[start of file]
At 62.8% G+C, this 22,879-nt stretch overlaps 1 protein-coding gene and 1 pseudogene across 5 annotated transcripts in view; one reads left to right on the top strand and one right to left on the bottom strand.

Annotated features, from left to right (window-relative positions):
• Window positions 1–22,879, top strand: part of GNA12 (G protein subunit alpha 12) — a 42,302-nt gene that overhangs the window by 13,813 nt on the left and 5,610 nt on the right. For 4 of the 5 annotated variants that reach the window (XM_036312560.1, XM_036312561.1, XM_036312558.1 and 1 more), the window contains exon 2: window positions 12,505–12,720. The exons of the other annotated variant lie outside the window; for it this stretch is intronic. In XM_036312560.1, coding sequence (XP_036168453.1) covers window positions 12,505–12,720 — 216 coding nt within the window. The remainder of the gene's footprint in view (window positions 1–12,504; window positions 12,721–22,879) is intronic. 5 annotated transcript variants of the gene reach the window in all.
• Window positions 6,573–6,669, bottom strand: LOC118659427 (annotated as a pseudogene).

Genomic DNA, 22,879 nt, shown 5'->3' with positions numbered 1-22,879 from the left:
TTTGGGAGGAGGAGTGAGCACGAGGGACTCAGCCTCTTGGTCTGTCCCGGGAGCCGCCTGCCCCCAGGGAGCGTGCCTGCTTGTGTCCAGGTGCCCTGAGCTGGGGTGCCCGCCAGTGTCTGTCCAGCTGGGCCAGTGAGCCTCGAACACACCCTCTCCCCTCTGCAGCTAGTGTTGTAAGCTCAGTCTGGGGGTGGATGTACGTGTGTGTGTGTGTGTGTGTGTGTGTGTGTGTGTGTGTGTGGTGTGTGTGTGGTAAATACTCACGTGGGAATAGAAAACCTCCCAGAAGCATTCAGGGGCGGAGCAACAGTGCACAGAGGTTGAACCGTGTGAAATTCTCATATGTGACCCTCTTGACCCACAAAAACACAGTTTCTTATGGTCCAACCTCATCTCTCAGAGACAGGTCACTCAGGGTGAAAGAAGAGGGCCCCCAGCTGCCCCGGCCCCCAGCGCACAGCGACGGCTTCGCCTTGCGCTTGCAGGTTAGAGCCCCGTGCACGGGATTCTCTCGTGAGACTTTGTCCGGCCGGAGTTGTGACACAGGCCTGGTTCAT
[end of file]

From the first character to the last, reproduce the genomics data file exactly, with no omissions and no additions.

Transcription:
At 62.8% G+C, this 22,879-nt stretch overlaps 1 protein-coding gene and 1 pseudogene across 5 annotated transcripts in view; one reads left to right on the top strand and one right to left on the bottom strand.

Annotated features, from left to right (window-relative positions):
• Window positions 1–22,879, top strand: part of GNA12 (G protein subunit alpha 12) — a 42,302-nt gene that overhangs the window by 13,813 nt on the left and 5,610 nt on the right. For 4 of the 5 annotated variants that reach the window (XM_036312560.1, XM_036312561.1, XM_036312558.1 and 1 more), the window contains exon 2: window positions 12,505–12,720. The exons of the other annotated variant lie outside the window; for it this stretch is intronic. In XM_036312560.1, coding sequence (XP_036168453.1) covers window positions 12,505–12,720 — 216 coding nt within the window. The remainder of the gene's footprint in view (window positions 1–12,504; window positions 12,721–22,879) is intronic. 5 annotated transcript variants of the gene reach the window in all.
• Window positions 6,573–6,669, bottom strand: LOC118659427 (annotated as a pseudogene).

Genomic DNA, 22,879 nt, shown 5'->3' with positions numbered 1-22,879 from the left:
TTTGGGAGGAGGAGTGAGCACGAGGGACTCAGCCTCTTGGTCTGTCCCGGGAGCCGCCTGCCCCCAGGGAGCGTGCCTGCTTGTGTCCAGGTGCCCTGAGCTGGGGTGCCCGCCAGTGTCTGTCCAGCTGGGCCAGTGAGCCTCGAACACACCCTCTCCCCTCTGCAGCTAGTGTTGTAAGCTCAGTCTGGGGGTGGATGTACGTGTGTGTGTGTGTGTGTGTGTGTGTGTGTGTGTGTGTGTGGTGTGTGTGTGGTAAATACTCACGTGGGAATAGAAAACCTCCCAGAAGCATTCAGGGGCGGAGCAACAGTGCACAGAGGTTGAACCGTGTGAAATTCTCATATGTGACCCTCTTGACCCACAAAAACACAGTTTCTTATGGTCCAACCTCATCTCTCAGAGACAGGTCACTCAGGGTGAAAGAAGAGGGCCCCCAGCTGCCCCGGCCCCCAGCGCACAGCGACGGCTTCGCCTTGCGCTTGCAGGTTAGAGCCCCGTGCACGGGATTCTCTCGTGAGACTTTGTCCGGCCGGAGTTGTGACACAGGCCTGGTTCAT